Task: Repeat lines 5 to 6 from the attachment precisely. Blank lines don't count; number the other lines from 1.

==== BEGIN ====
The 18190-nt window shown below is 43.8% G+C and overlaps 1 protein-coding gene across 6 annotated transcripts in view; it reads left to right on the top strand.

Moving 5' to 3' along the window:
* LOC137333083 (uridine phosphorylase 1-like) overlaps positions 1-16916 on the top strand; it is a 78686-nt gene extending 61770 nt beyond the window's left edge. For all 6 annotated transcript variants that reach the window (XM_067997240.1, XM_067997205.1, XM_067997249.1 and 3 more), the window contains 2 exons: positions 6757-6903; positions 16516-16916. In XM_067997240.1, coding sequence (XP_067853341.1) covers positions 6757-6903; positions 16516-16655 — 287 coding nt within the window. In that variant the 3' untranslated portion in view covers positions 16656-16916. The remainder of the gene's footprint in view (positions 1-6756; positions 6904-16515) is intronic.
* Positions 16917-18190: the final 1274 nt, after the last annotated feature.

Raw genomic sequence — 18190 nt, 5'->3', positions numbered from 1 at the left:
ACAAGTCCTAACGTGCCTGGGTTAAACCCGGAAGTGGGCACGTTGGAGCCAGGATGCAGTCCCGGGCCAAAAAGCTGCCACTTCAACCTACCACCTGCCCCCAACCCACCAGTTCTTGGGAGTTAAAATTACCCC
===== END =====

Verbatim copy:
Raw genomic sequence — 18190 nt, 5'->3', positions numbered from 1 at the left:
ACAAGTCCTAACGTGCCTGGGTTAAACCCGGAAGTGGGCACGTTGGAGCCAGGATGCAGTCCCGGGCCAAAAAGCTGCCACTTCAACCTACCACCTGCCCCCAACCCACCAGTTCTTGGGAGTTAAAATTACCCC